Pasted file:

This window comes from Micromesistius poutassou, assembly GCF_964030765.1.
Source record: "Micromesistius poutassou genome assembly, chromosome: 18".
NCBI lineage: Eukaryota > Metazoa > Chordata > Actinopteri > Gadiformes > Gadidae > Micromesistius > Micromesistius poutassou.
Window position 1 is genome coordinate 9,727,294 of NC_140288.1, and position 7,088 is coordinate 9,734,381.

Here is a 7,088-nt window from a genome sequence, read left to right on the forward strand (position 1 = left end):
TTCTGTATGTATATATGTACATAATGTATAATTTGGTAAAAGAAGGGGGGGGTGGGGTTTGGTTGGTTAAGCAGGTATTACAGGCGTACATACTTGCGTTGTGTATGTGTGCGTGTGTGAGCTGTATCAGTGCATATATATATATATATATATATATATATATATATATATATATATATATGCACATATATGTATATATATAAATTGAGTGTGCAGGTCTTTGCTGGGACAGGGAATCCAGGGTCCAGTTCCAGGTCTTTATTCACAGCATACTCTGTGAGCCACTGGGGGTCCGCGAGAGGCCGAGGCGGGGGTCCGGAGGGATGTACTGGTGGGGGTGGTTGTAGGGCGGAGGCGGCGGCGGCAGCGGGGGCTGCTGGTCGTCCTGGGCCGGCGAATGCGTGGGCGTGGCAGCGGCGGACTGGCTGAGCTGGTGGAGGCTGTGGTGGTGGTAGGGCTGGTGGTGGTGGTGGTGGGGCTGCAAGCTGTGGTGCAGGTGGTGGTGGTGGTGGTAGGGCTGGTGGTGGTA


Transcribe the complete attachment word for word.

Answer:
This window comes from Micromesistius poutassou, assembly GCF_964030765.1.
Source record: "Micromesistius poutassou genome assembly, chromosome: 18".
NCBI lineage: Eukaryota > Metazoa > Chordata > Actinopteri > Gadiformes > Gadidae > Micromesistius > Micromesistius poutassou.
Window position 1 is genome coordinate 9,727,294 of NC_140288.1, and position 7,088 is coordinate 9,734,381.

Here is a 7,088-nt window from a genome sequence, read left to right on the forward strand (position 1 = left end):
TTCTGTATGTATATATGTACATAATGTATAATTTGGTAAAAGAAGGGGGGGGTGGGGTTTGGTTGGTTAAGCAGGTATTACAGGCGTACATACTTGCGTTGTGTATGTGTGCGTGTGTGAGCTGTATCAGTGCATATATATATATATATATATATATATATATATATATATATATATATATGCACATATATGTATATATATAAATTGAGTGTGCAGGTCTTTGCTGGGACAGGGAATCCAGGGTCCAGTTCCAGGTCTTTATTCACAGCATACTCTGTGAGCCACTGGGGGTCCGCGAGAGGCCGAGGCGGGGGTCCGGAGGGATGTACTGGTGGGGGTGGTTGTAGGGCGGAGGCGGCGGCGGCAGCGGGGGCTGCTGGTCGTCCTGGGCCGGCGAATGCGTGGGCGTGGCAGCGGCGGACTGGCTGAGCTGGTGGAGGCTGTGGTGGTGGTAGGGCTGGTGGTGGTGGTGGTGGGGCTGCAAGCTGTGGTGCAGGTGGTGGTGGTGGTGGTAGGGCTGGTGGTGGTA